{ 11 comments… read them below or add one }

Brooke June 8, 2010 at 11:49 am

I didn’t pay much attention to this stuff before I became a mom, but now that we know all this information about food/processing/packaging, I am definitely on board. I worry that if I DON’T worry, that my daughter may not realize her full potential and may be in line for compromised health down the road.

I shop at two grocery stores now, which is not terribly convenient, but not awful either – the organic grocery store is on my way home from work. I keep a list of the dirty dozen on my phone and use it to shop for produce at the organic grocery. I also buy deli meat there – and that’s usually about it! I keep it minimal to keep my costs low. I also pick up what organic items I can from the regular grocery (as they are generally cheaper there), though their selection of organic items is much smaller. Someday I would like for all of our food to be organic, however like most people, we can’t afford to go 100% right now.

Question – where can I find a listing of local farms that would sell bulk meat like what you buy? Also, what is a good resource on the evils that lurk in conventional deli meats?

Thank you!! Love your tweets and your blog!

Reply

Laura Flynn June 9, 2010 at 7:56 am

Here are a couple of links to locate local farms that sell bulk meat and grassfed.

http://www.localharvest.org/
http://www.eatwild.com/

Reply

Sally June 9, 2010 at 12:21 pm

Laura: Thank you for posting those!

Brooke: Thank you for your nice comment, and I’m so glad to see you on here! I found the grass-fed beef I’m buying through a friend, but you can check the sites Laura posted or also ask around your local farmer’s market if you have one in your area.

As for deli meat, it’s a processed meat–not a fresh meat–so it has preservatives in it. There is concern that ALL processed meats (including deli meat, salami, hot dogs, and bacon) may be associated with a higher risk for cancer because some research suggests it does. I do buy deli turkey for my husband’s lunches, but after learning about this link with cancer, we’ve decided to not buy it as much and instead, do some peanut butter sandwiches as well.

I saw a great article on Twitter one day about a woman who decided to stop buying deli meat and instead, roasted a chicken, sliced it into sandwich-size strips, and froze it. I thought that was smart, though time-consuming. If you have a Whole Foods or similar store, you could ask at the deli about whether they have any preservative-free lunch meats–it’s possibly they do something similar and roast chickens/turkeys for sandwich meat.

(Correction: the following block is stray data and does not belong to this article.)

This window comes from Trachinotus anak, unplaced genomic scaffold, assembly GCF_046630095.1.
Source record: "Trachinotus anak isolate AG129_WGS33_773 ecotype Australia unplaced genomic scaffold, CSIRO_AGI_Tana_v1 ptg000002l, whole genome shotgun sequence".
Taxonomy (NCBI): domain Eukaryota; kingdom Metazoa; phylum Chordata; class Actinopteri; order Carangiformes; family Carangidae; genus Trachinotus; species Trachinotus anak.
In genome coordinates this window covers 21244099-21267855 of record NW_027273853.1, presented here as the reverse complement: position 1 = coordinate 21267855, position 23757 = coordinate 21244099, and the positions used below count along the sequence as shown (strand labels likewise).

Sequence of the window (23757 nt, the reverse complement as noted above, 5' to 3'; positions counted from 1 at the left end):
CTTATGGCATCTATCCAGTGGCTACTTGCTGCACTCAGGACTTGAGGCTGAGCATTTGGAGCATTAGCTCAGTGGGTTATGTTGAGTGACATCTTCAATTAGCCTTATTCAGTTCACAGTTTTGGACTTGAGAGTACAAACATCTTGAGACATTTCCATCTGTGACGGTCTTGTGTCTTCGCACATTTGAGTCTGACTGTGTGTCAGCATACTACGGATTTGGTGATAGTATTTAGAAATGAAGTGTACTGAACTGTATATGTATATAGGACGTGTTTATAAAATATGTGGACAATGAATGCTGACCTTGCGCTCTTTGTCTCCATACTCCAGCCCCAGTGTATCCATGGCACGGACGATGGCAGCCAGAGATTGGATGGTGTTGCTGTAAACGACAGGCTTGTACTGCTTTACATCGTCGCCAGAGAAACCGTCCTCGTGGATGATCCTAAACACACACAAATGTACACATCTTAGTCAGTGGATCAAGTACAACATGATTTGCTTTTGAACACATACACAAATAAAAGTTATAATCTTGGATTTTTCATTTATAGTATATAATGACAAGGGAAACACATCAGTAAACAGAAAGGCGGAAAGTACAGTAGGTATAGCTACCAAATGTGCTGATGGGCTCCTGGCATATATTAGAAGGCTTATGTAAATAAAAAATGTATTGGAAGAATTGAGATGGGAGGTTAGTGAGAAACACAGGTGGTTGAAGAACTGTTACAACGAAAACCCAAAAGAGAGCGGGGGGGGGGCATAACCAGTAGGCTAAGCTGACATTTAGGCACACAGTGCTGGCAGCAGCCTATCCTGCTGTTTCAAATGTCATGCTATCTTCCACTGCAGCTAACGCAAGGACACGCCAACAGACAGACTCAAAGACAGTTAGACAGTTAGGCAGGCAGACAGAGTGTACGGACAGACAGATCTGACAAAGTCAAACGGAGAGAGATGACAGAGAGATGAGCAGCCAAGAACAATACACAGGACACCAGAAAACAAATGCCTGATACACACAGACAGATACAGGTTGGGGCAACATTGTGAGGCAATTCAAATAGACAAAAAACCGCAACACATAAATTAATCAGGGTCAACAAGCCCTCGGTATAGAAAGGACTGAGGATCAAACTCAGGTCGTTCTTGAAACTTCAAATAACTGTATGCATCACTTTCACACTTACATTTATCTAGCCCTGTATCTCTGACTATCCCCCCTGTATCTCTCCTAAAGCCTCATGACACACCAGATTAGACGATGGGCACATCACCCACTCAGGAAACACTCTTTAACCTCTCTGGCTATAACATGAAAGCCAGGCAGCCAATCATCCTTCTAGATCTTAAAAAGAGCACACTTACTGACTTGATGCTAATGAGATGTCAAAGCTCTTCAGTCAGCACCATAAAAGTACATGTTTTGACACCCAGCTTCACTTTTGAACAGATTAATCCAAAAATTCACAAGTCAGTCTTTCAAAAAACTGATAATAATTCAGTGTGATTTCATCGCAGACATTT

Reply

Brooke June 9, 2010 at 8:59 pm

Thanks for the links, Laura!

Thanks for the info on deli meat, Sally! I think we’re okay with the stuff from the organic grocery… the meat is handled in-house and here is what is on the package:

“All Natural, 99% fat free, no artificial ingredients, no chemical preservatives, no nitrates, no phosphates, min. processed, turkey breast, turkey broth, honey and 2% or less of the following: brown sugar, sugar, salt and carrageenan (from seaweed).

Does it pass?

Reply

Sally June 17, 2010 at 9:47 am

Brooke: “Minimally processed” still means it’s processed, but I think the stuff you get at your organic grocery store is about the best you can do without making it at home yourself!

Reply

Diana Kuzemchak June 10, 2010 at 10:07 am

We haven’t bought lunch meat in over a year. Yea. At first it was difficult to think of what to make for lunches, especially for the kids packed lunches, but over time we became more creative. In the summer I do alot of canning and freezing. It is time consuming, hot, and messy work, but is made easier when a few friends and I get together with coffee (which turns to beer after lunch :) ). This tends to make the process way more enjoyable. Nothing beats that fresh taste in Jan. and the knowledge of knowing what went into the food your are eating.